Dalbavancin may be an alternative option for DSWI caused by gram-positive bacteria when first line treatments are contraindicated or as a salvage treatment” Bartoletti et al (2019).
INTRODUCTION: Deep sternal wound infection (DSWI) is a complication of major heart surgery with high morbidity and prolonged antimicrobial treatment and length of hospital stay. Dalbavancin is a new lipoglycopeptide active on Gram-positive microorganisms, including methicillin-susceptible Staphylococcus aureus (MRSA), with a long half-life. In this small case series, we assessed the feasibility of dalbavancin for the treatment of DSWI.
METHODS: This was retrospective cohort study of patients treated with dalbavancin for DSWI in a three years period (2016-2018). The study was conducted in two cardiac surgery departments in Italy. All patients with DSWI underwent surgical accurate debridement. Dalbavancin was administered during the hospital stay or in outpatient facility.
RESULTS: Fifteen patients were enrolled in the study. MRSA was isolated in 7 (47%) cases, methicillin-resistant Staphylococcus epidermidis (MRSE) in 6 (40%) and other coagulase-negative staphylococci (CoNS) in 2 (13%). Dalbavancin was administered by 2 infusion in 9 (60%) patients whereas 5 (40%) patients received a median of 4 doses. For all patients, the first dose was 1000 mg and the following 500 mg. Only one patient received 2 doses of 1500 mg each. All patients were defined clinical cured and the median length of in-hospital stay was 13 (8-18) days. After 6 months from discharge 14 patients (93%) showed no relapse of DSWI, only 1 patient recurred with diagnosis of DSWI caused by another pathogen (Candida spp).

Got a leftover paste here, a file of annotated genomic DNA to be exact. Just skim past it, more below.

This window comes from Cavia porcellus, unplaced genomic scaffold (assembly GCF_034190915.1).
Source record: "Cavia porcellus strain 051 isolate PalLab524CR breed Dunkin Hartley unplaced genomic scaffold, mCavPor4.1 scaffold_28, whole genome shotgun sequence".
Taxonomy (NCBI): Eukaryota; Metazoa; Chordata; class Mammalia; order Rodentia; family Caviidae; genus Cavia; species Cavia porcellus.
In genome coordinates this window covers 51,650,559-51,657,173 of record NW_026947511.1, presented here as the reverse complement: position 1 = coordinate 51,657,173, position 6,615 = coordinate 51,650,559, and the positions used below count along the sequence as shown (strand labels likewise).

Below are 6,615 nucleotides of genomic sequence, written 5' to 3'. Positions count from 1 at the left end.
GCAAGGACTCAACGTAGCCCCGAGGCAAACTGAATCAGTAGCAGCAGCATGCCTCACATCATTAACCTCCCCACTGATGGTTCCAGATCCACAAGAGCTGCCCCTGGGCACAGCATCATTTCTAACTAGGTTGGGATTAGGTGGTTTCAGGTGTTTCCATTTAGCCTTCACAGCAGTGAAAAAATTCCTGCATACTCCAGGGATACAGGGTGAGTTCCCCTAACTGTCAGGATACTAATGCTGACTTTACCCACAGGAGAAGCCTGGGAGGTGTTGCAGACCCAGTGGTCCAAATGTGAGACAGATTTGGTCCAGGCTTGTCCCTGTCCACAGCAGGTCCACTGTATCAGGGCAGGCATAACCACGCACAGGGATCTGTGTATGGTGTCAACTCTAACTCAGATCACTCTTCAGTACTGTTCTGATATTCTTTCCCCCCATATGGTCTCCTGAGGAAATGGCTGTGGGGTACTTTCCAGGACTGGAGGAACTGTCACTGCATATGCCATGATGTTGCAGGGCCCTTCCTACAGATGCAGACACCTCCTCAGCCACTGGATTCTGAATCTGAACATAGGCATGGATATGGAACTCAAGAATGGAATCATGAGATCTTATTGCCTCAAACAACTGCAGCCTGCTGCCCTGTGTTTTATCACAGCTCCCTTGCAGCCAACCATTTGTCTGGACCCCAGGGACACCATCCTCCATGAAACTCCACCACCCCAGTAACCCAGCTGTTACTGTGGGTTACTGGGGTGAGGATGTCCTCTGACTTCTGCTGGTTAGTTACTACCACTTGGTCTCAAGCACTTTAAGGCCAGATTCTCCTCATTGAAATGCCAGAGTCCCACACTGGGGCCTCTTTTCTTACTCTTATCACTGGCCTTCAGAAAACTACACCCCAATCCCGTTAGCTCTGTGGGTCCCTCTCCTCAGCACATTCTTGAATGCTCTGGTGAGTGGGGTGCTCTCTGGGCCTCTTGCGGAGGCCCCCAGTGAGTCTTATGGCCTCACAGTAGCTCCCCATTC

CONCLUSION: Dalbavancin may be an alternative option for DSWI caused by gram-positive bacteria when first line treatments are contraindicated or as a salvage treatment.
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Bartoletti, M., Mikus, E., Pascale, R., Giannella, M., Tedeschi, S., Calvi, S., Tenti, E., Tumietto, F. and Viale, P. (2019) Clinical experience with dalbavancin for the treatment of deep sternal wound infection. Journal of Global Antimicrobial Resistance. March 26th. . doi: 10.1016/j.jgar.2019.03.015.